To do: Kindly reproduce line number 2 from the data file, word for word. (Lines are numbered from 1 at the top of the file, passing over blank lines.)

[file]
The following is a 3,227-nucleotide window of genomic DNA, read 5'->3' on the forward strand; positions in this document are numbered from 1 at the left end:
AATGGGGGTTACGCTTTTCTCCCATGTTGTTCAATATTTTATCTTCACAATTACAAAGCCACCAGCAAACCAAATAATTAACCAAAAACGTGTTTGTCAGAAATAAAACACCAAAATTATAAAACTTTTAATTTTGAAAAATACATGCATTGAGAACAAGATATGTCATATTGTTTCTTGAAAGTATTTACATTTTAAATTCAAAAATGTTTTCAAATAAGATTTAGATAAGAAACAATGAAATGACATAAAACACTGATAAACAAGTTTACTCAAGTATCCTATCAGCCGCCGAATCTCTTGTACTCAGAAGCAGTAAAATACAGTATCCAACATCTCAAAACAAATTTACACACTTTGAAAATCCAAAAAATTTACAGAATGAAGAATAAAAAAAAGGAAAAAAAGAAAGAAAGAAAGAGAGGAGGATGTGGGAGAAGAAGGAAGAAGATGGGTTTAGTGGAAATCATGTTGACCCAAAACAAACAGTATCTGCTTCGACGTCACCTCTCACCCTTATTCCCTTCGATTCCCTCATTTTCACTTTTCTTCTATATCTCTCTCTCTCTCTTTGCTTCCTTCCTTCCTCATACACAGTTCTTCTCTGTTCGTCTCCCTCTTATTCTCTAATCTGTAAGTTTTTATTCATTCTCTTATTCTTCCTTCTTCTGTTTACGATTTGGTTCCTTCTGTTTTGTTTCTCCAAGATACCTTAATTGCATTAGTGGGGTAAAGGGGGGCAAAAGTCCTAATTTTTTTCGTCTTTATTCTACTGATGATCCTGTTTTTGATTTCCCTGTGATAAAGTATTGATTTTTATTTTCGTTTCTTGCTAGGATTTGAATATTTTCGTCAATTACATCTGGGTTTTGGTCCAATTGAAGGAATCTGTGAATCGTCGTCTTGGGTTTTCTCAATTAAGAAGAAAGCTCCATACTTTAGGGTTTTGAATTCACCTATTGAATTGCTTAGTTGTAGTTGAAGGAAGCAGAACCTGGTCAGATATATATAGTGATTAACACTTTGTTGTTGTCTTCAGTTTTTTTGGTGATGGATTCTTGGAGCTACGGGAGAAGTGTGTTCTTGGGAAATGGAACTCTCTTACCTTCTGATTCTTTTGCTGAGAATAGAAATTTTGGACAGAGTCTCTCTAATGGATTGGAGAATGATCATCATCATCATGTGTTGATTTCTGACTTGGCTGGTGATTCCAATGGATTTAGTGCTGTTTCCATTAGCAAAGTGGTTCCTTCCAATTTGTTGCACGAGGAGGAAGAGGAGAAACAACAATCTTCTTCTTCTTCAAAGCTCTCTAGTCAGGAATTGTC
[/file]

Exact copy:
AATGGGGGTTACGCTTTTCTCCCATGTTGTTCAATATTTTATCTTCACAATTACAAAGCCACCAGCAAACCAAATAATTAACCAAAAACGTGTTTGTCAGAAATAAAACACCAAAATTATAAAACTTTTAATTTTGAAAAATACATGCATTGAGAACAAGATATGTCATATTGTTTCTTGAAAGTATTTACATTTTAAATTCAAAAATGTTTTCAAATAAGATTTAGATAAGAAACAATGAAATGACATAAAACACTGATAAACAAGTTTACTCAAGTATCCTATCAGCCGCCGAATCTCTTGTACTCAGAAGCAGTAAAATACAGTATCCAACATCTCAAAACAAATTTACACACTTTGAAAATCCAAAAAATTTACAGAATGAAGAATAAAAAAAAGGAAAAAAAGAAAGAAAGAAAGAGAGGAGGATGTGGGAGAAGAAGGAAGAAGATGGGTTTAGTGGAAATCATGTTGACCCAAAACAAACAGTATCTGCTTCGACGTCACCTCTCACCCTTATTCCCTTCGATTCCCTCATTTTCACTTTTCTTCTATATCTCTCTCTCTCTCTTTGCTTCCTTCCTTCCTCATACACAGTTCTTCTCTGTTCGTCTCCCTCTTATTCTCTAATCTGTAAGTTTTTATTCATTCTCTTATTCTTCCTTCTTCTGTTTACGATTTGGTTCCTTCTGTTTTGTTTCTCCAAGATACCTTAATTGCATTAGTGGGGTAAAGGGGGGCAAAAGTCCTAATTTTTTTCGTCTTTATTCTACTGATGATCCTGTTTTTGATTTCCCTGTGATAAAGTATTGATTTTTATTTTCGTTTCTTGCTAGGATTTGAATATTTTCGTCAATTACATCTGGGTTTTGGTCCAATTGAAGGAATCTGTGAATCGTCGTCTTGGGTTTTCTCAATTAAGAAGAAAGCTCCATACTTTAGGGTTTTGAATTCACCTATTGAATTGCTTAGTTGTAGTTGAAGGAAGCAGAACCTGGTCAGATATATATAGTGATTAACACTTTGTTGTTGTCTTCAGTTTTTTTGGTGATGGATTCTTGGAGCTACGGGAGAAGTGTGTTCTTGGGAAATGGAACTCTCTTACCTTCTGATTCTTTTGCTGAGAATAGAAATTTTGGACAGAGTCTCTCTAATGGATTGGAGAATGATCATCATCATCATGTGTTGATTTCTGACTTGGCTGGTGATTCCAATGGATTTAGTGCTGTTTCCATTAGCAAAGTGGTTCCTTCCAATTTGTTGCACGAGGAGGAAGAGGAGAAACAACAATCTTCTTCTTCTTCAAAGCTCTCTAGTCAGGAATTGTC